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Alaska Deceptive Trade Practices Laws

Uniform Deceptive Trade Practices Act is not adopted by Alaska.  Alaska Deceptive Trade Practices Laws are stated in Article 3 of Chapter 50 in Title 45 under Alaska Statutes.

Under Alaska Stat. § 45.50.471, making a false and misleading statement in an advertisement addressed to the public, and readjusting or resetting a vehicle’s odometer to show less miles in the odometer with an intent to deceive are unlawful acts or practices.

Under § 45.50.501, Attorney General can bring an action against the wrongdoer. Additionally under § 45.50.531, a private person can also bring an action if s/he has suffered a loss due to the unlawful actions of the wrongdoer.  The remedies available against the unlawful act are: injunction, $500 or 3 times actual damages, whichever is greater, or equitable relief.




Alaska Stat. § 45.50.471 reads in part:


“Sec. 45.50.471.  Unlawful acts and practices

   (a) Unfair methods of competition and unfair or deceptive acts or practices in the conduct of trade or commerce are declared to be unlawful.

(b) The terms “unfair methods of competition” and “unfair or deceptive acts or practices” include, but are not limited to, the following acts:

   (1) fraudulently conveying or transferring goods or services by representing them to be those of another;

   (2) falsely representing or designating the geographic origin of goods or services;

   (3) causing a likelihood of confusion or misunderstanding as to the source, sponsorship, or approval, or another person’s affiliation, connection, or association with or certification of goods or services;

   (4) representing that goods or services have sponsorship, approval, characteristics, ingredients, uses, benefits, or quantities that they do not have or that a person has a sponsorship, approval, status, affiliation, or connection that the person does not have;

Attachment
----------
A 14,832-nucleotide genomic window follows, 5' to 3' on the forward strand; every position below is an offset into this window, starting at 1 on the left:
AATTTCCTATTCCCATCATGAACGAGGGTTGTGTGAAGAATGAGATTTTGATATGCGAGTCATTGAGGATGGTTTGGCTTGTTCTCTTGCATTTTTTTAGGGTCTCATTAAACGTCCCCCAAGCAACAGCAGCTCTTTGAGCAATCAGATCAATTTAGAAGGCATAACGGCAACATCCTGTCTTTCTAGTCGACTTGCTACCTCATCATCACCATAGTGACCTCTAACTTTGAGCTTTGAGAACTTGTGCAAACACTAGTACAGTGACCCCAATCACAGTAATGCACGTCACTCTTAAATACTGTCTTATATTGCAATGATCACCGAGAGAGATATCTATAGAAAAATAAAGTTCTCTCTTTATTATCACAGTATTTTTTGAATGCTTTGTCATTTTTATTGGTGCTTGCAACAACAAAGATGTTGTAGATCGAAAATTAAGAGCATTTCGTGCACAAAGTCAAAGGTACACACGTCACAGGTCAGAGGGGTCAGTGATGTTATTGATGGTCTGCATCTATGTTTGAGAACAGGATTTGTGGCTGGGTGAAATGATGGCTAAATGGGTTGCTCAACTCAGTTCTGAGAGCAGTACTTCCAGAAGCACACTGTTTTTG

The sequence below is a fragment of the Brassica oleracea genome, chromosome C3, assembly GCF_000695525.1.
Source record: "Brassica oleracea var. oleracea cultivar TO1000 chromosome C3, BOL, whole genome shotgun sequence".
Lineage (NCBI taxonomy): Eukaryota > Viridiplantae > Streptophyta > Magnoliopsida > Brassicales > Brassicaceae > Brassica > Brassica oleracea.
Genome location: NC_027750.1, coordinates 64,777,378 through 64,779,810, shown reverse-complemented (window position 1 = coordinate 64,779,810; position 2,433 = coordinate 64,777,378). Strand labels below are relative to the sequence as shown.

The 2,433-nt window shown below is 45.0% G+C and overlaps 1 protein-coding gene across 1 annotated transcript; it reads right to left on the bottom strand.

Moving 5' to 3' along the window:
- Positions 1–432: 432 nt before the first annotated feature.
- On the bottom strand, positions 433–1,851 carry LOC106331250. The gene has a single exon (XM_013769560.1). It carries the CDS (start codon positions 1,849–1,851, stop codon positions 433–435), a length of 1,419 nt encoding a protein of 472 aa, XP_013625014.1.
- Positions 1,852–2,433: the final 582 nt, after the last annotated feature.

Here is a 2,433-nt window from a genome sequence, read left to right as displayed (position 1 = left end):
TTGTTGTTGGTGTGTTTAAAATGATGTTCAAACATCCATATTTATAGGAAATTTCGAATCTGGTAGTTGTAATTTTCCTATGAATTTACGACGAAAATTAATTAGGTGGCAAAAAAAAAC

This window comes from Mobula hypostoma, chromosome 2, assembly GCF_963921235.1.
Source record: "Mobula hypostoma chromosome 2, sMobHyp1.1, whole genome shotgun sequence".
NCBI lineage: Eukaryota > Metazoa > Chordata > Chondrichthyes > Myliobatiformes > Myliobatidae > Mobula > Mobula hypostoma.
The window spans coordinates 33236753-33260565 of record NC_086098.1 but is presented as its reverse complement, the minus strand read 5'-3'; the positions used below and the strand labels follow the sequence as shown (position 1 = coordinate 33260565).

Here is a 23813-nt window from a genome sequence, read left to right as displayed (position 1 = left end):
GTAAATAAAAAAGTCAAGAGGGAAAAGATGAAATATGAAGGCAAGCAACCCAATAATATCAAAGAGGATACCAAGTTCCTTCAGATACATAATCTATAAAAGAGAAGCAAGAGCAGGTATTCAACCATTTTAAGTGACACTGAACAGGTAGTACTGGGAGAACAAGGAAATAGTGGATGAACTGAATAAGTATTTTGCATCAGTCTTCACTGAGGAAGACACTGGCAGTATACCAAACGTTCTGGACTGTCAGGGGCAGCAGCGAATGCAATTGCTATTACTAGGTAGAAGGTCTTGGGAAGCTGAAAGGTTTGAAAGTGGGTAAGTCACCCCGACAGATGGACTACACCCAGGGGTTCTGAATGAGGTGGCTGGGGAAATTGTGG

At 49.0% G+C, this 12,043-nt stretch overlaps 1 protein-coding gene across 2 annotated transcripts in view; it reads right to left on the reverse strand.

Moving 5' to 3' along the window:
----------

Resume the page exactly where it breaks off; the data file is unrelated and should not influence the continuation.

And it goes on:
(5) representing that goods are original or new if they are deteriorated, altered, reconditioned, reclaimed, used, secondhand, or seconds;

   (6) representing that goods or services are of a particular standard, quality, or grade, or that goods are of a particular style or model, if they are of another;

   (7) disparaging the goods, services, or business of another by false or misleading representation of fact;

   (8) advertising goods or services with intent not to sell them as advertised;

   (9) advertising goods or services with intent not to supply reasonable expectable public demand, unless the advertisement prominently discloses a limitation of quantity;

   (10) making false or misleading statements of fact concerning the reasons for, existence of, or amounts of price reductions;

   (11) engaging in any other conduct creating a likelihood of confusion or of misunderstanding and which misleads, deceives or damages a buyer or a competitor in connection with the sale or advertisement of goods or services;

   (12) using or employing deception, fraud, false pretense, false promise, misrepresentation, or knowingly concealing, suppressing, or omitting a material fact with intent that others rely upon the concealment, suppression, or omission in connection with the sale or advertisement of goods or services whether or not a person has in fact been misled, deceived or damaged;


Alaska Stat. § 45.50.531 reads in part:
”Sec. 45.50.531.  Private and class actions

   (a) A person who suffers an ascertainable loss of money or property as a result of another person’s act or practice declared unlawful by AS 45.50.471 may bring a civil action to recover for each unlawful act or practice three times the actual damages or $ 500, whichever is greater. The court may provide other relief it considers necessary and proper. Nothing in this subsection prevents a person who brings an action under this subsection from pursuing other remedies available under other law, including common law.”


Inside Alaska Deceptive Trade Practices Laws